Join the Socialist Party Join us today!

Printable version Printable version

Facebook   Twitter

Link to this page: http://www.socialistparty.org.uk/issue/489/2464

From The Socialist newspaper, 31 May 2007

Pages from working-class history

The Merthyr Rising 1831

Insurrection of the men of iron

A PROTEST march attacked by the military turns into a generalised insurrection. Armed workers take over the town, and besiege the authorities in their headquarters. Barricades are set up on the roads into town and a military 'relief force' is surrounded and disarmed.

Internationalist slogans are chanted and attempts are made to spread the uprising. The town is only recaptured a week later by military force. That was Merthyr Tydfil in South Wales in June 1831. Geoff Jones writes on one of the most explosive struggles in British working-class history.

THE INDUSTRIAL Revolution in Britain at the beginning of the nineteenth century, fuelled to some extent by profits from the slave trade, was based on iron. The explosive growth of the iron industry in South Wales became the engine of the development of English industry.

The northern edge of the South Wales coalfield from Aberdare to Brynmawr and Blaenafon (on the map of Wales, the present A465 'Heads of the Valleys' road) provided iron ore, coal, limestone, and timber. The area became the world crucible of iron production.

Entrepreneurs like Josiah Guest from Shropshire and William Crawshay from Yorkshire moved in to set up the world's largest and most advanced iron works in Dowlais and Cyfarthfa.

Around the works, communities mushroomed, sucking in workers from the whole of rural Wales but also from Ireland and England. By 1801 the population of this industrial belt had topped 100,000.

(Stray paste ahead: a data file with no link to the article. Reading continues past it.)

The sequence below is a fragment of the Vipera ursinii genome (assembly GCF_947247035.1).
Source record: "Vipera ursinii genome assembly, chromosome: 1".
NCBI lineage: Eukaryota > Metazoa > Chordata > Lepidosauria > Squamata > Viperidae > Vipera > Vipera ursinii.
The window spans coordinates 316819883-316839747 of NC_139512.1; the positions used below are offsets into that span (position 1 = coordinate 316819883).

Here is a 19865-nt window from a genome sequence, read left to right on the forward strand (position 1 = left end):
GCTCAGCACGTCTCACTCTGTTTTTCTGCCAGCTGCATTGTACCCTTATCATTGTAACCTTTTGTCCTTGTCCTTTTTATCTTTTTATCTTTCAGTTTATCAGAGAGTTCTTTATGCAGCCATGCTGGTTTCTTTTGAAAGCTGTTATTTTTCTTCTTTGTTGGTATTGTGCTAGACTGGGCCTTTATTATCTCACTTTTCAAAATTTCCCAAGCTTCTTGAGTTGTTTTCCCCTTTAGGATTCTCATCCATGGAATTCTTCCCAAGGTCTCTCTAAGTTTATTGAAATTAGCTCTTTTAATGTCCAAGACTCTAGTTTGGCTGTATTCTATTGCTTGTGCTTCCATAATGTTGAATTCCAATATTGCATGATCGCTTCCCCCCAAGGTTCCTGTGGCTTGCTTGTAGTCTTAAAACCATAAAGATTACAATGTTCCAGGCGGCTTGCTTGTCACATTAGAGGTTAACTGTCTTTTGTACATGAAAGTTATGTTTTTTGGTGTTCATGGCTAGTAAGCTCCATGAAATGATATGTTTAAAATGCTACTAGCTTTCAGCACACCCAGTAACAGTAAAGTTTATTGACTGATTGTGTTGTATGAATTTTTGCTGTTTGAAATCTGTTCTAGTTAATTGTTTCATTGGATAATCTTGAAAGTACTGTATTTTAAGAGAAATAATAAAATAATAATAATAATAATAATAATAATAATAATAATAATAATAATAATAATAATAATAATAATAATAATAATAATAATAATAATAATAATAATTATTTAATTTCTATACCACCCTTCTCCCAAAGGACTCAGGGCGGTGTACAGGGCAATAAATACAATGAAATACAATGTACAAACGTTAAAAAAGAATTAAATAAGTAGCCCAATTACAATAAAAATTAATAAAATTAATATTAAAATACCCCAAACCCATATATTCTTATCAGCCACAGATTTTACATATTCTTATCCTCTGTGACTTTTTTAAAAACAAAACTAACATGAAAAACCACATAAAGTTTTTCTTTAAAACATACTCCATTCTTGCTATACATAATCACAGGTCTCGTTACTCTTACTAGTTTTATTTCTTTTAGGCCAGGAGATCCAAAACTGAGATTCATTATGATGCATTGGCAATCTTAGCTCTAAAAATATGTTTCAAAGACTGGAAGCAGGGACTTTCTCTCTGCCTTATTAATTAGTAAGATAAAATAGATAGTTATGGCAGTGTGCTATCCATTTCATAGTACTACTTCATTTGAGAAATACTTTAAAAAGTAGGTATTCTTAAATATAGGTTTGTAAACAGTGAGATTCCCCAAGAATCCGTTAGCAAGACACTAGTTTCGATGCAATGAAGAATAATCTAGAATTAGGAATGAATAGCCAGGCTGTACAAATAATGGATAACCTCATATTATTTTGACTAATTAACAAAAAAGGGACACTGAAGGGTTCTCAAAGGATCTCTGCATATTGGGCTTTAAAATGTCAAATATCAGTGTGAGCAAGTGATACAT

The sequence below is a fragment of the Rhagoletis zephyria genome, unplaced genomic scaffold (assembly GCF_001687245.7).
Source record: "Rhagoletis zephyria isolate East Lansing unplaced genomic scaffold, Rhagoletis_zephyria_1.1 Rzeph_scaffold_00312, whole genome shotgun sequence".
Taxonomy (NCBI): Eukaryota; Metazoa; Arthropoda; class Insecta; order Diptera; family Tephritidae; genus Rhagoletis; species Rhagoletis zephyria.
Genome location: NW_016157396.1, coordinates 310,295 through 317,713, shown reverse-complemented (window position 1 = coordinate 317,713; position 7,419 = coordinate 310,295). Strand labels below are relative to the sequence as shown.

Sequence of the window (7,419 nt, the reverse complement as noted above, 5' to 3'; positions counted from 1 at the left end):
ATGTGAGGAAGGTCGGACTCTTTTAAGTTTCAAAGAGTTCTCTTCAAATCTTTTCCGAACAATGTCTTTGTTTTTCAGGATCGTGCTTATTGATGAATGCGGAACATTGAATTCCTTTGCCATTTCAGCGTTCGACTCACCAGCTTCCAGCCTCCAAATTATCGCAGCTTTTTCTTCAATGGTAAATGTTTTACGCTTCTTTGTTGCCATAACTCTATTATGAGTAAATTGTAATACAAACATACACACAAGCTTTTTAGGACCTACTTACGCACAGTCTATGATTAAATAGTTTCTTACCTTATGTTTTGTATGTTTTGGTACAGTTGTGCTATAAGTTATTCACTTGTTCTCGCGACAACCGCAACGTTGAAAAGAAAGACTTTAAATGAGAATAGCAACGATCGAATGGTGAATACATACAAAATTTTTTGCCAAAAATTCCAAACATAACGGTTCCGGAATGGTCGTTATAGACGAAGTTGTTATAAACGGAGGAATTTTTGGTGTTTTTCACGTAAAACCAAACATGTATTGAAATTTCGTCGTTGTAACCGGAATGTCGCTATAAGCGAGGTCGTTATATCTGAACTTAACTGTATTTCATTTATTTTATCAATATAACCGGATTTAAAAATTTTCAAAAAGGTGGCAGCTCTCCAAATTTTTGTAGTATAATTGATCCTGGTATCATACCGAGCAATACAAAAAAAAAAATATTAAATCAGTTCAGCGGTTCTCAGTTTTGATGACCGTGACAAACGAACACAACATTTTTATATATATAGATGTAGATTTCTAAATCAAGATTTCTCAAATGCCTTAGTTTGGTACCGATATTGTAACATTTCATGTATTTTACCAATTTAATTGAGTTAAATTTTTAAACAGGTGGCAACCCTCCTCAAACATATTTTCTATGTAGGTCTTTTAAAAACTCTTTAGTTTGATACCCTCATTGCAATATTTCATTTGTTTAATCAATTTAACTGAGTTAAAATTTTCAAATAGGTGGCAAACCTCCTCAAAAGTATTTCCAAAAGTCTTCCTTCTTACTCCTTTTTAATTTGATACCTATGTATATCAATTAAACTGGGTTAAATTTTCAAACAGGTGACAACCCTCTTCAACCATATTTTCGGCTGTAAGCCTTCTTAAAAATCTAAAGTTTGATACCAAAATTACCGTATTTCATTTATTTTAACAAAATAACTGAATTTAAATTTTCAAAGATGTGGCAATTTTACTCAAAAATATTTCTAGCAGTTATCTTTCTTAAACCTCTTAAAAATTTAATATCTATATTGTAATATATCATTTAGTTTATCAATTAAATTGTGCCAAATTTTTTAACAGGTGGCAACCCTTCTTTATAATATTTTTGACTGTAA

At the beginning of the 19th century Merthyr was a sleepy village on the edge of high moorland. By 1830 it had quadrupled in size to become the largest town in Wales, its population mainly workers in the iron and coal industries and their families.

With no member of parliament, town council or police force, it was a lawless frontier town, but one where skilled iron workers and craftsmen had a high level of literacy and political sophistication, with radical groups and clubs poring over the latest pamphlets and newspapers shipped down from London.

Merthyr was a centre of industrial unrest and a crucible of radical ideas, centred on a newly formed working class, described by contemporary Tory newspapers as "revolutionary forgemen, Jacobin moulders, democratic colliers and demagogic furnacemen".

Right to vote

THE BIRTH of the rising was in early May 1831. Ironically it started when Cyfarthfa iron-master William Crawshay called out his workforce to demonstrate support for the 1830 Parliamentary Reform Bill and the right to vote. On 9-10 May, thousands of workers roamed the town haranguing and physically attacking anyone believed to oppose reform.